…that’s what I answered when asked by an ABS TV reporter after the Rotary Club of Antigua’s reading championship this Saturday how it felt to have the participants read from my book The Boy from Willow Bend.

The feeling was indescribable, especially coming so soon after last Friday’s reading at my alma mater. Also in the category of things I didn’t dream to put in my dream book when I dreamed of being a writer.

I learned about the Saturday competition when the leader for the Cushion Club called to let me know the Club would be attending (as we have Spelling Bees and similar literary activities over the years).  I decided to stop by and ended up staying for the whole thing – there goes Saturday but what a way to spend it.

Student after student, 13 or 14 from 7 different primary schools, read selected excerpts from The Boy from Willow Bend, my first book, through the first two rounds of the competition . The last round was a live news anchor style reading about COVID-19.

Let me tell you, it’s surreal, as I told ABS TV, to sit and listen to words you wrote in solitude (mostly) come alive.

I say mostly come alive because just about every reader struggled with one expression – “here so so” (also, ya so so or right here in English) in the scene where Tanty tells Vere “Bwoy, come here so so, so I can see you.”  They got many things tonally right but the “so so, so” tripped most of them up. Is “so so” (whether here or ya) not something Antiguan children hear anymore?  I mean, ya so so was not only a standard expression when I was coming up, it was a whole calypso (see, Mayfield).

Those making it to the second round got to read the chapter When the Devil come Calling, in which Vere tells jumbie stories to his friends.  Surreality was me sitting in the conference room above the Methodist book shop in a roomful of people being entertained by my remix of what I grew up hearing as the Slapping Hands story (also the subject of a classic Antiguan calypso; see Marcus Christopher and Canary). In this story, a father makes a deal with the devil and, when he reneges, his daughter pays the price… and Vere gets ‘blinded’ by a jumbie because, as Tanty reminded him, “nobody like a chatterbox”.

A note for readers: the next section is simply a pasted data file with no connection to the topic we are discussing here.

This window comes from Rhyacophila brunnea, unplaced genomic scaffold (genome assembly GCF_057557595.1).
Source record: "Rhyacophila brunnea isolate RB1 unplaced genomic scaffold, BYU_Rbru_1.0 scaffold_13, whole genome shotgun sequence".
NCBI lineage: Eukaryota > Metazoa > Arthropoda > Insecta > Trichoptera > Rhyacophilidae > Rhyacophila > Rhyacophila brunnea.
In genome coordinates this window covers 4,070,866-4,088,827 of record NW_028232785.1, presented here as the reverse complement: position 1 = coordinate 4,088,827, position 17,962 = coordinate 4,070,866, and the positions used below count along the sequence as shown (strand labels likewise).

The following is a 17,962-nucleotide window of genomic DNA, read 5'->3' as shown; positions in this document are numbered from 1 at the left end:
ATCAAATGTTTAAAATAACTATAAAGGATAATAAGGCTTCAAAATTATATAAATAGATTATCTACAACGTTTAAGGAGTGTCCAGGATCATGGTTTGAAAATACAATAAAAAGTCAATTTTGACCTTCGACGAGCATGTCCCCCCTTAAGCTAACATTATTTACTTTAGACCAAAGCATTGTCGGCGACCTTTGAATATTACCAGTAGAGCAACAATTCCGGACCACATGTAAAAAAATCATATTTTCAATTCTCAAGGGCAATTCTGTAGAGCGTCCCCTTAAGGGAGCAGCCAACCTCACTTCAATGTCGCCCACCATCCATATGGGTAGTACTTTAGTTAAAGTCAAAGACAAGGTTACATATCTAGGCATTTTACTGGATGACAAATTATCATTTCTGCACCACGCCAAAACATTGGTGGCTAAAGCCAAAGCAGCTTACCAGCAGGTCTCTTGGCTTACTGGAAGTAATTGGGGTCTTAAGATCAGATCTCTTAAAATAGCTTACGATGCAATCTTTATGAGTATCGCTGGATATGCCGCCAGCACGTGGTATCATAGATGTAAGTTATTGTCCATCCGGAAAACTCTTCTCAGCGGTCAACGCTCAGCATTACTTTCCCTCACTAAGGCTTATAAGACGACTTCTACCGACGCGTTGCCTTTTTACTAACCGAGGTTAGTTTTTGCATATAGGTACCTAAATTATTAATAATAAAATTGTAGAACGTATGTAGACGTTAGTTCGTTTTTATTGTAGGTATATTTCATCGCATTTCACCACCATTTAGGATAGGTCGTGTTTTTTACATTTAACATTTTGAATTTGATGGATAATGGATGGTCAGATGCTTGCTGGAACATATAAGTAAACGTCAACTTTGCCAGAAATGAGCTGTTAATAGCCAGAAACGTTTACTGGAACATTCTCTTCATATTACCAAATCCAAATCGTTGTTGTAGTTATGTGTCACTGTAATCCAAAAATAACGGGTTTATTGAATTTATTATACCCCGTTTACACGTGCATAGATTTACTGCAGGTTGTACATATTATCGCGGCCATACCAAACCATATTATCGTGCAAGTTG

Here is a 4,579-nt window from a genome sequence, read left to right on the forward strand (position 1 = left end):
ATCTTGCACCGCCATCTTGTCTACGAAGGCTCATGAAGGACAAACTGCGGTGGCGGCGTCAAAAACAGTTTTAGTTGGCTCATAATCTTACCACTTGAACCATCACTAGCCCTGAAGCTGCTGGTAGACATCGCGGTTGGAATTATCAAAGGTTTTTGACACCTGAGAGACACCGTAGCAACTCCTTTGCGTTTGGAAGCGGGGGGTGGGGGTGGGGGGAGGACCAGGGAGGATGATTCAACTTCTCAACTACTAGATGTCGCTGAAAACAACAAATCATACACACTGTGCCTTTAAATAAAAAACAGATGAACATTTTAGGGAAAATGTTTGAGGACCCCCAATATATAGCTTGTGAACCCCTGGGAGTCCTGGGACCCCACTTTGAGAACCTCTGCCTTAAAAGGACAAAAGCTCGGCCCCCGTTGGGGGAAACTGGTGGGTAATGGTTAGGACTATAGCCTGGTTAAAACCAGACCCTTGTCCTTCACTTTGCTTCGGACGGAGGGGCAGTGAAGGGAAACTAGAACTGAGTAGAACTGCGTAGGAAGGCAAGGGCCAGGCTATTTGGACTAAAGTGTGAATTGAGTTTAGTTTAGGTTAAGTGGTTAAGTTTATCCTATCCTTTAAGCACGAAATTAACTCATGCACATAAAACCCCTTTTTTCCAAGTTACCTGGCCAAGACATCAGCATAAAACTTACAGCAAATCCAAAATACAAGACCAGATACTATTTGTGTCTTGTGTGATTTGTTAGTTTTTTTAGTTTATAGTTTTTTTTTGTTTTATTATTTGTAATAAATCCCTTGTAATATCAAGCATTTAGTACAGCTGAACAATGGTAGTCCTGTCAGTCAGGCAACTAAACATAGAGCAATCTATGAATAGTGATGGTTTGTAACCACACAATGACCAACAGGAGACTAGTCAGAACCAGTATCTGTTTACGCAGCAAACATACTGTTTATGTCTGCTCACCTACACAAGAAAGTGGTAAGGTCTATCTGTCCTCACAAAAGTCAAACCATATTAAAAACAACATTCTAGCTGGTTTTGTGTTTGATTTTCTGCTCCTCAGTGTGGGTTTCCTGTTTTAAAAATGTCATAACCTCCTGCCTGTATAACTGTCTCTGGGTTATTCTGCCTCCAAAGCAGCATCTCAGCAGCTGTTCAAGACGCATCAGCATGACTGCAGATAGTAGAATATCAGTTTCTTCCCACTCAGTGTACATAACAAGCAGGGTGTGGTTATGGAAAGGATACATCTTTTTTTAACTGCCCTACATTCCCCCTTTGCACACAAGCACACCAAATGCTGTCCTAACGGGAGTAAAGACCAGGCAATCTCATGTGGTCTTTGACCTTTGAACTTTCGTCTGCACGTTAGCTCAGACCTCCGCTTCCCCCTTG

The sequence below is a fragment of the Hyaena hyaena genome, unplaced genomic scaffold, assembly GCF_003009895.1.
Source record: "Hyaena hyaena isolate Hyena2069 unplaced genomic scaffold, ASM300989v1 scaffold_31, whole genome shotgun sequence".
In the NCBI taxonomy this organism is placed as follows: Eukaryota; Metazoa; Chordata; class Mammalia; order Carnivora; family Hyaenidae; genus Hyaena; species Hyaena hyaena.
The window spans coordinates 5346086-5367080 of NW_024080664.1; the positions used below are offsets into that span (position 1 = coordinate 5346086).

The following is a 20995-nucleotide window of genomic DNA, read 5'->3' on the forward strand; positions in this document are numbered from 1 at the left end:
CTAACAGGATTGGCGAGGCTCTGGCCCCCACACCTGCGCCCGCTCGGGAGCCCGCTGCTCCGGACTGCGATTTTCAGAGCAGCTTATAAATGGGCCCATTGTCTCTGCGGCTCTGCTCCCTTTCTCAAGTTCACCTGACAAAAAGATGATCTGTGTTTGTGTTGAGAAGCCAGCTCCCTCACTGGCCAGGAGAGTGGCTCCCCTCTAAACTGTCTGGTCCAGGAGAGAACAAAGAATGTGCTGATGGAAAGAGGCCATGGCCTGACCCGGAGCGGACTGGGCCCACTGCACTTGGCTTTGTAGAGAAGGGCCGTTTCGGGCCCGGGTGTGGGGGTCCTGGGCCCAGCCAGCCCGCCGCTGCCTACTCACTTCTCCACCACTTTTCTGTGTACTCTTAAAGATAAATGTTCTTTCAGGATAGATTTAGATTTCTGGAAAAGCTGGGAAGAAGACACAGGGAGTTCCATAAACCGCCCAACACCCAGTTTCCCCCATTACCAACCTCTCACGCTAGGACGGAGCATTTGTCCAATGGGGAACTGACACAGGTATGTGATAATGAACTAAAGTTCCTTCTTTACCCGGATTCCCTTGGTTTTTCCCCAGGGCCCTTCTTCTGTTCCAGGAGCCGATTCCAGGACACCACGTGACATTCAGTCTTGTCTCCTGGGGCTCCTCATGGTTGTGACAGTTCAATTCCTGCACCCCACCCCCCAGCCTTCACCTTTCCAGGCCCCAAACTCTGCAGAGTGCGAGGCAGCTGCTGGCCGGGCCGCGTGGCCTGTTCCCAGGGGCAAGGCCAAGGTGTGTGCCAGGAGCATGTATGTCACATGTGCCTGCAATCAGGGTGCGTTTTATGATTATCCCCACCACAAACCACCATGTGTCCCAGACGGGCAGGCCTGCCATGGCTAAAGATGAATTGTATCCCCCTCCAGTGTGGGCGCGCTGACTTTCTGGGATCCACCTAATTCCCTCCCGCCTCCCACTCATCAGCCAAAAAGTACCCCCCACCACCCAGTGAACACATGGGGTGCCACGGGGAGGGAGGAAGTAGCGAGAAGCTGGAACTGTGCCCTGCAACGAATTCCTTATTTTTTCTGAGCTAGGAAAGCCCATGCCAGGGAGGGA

In fact, I had so much fun hearing the competitors and volunteer readers read from my book, I did a quick calculation re my remaining author copies and pledged to give signed copies of Lost!  A Caribbean Sea Adventure  to the top three finalists during the awards ceremony of the 2020 Wadadli Pen challenge.

My favourite moment was when one little boy broke from his group to come tell me, “I really like your book, I read it three times already.” Because moments like that are priceless. There were a few other student encounters – a girl asked me to sign a copy, a teacher asked me to take a picture with her class.

The moments you don’t expect.

Also unexpected, seeing both the Cushion Club and Wadadli Pen in the event programme. The head judge is a teacher I met back when the Cushion Club first adopted the school she taught at then; me and the chief Cushion Clubber going to the school to read to her class, the Cushion Club sponsoring a humanities prize. I also visited her class to conduct a writing workshop and encourage participation in the Wadadli Youth Pen Prize – and they showed up that year, earning the first prize for School with the Most submissions.  What delighted me was that the then-teacher, now-principal shouted out both the Cushion Club and Wadadli Pen (identifying herself as a friend of both).


One thought on “Indescribable

  1. Pingback: Carib Lit Plus March 2020 | Wadadli Pen

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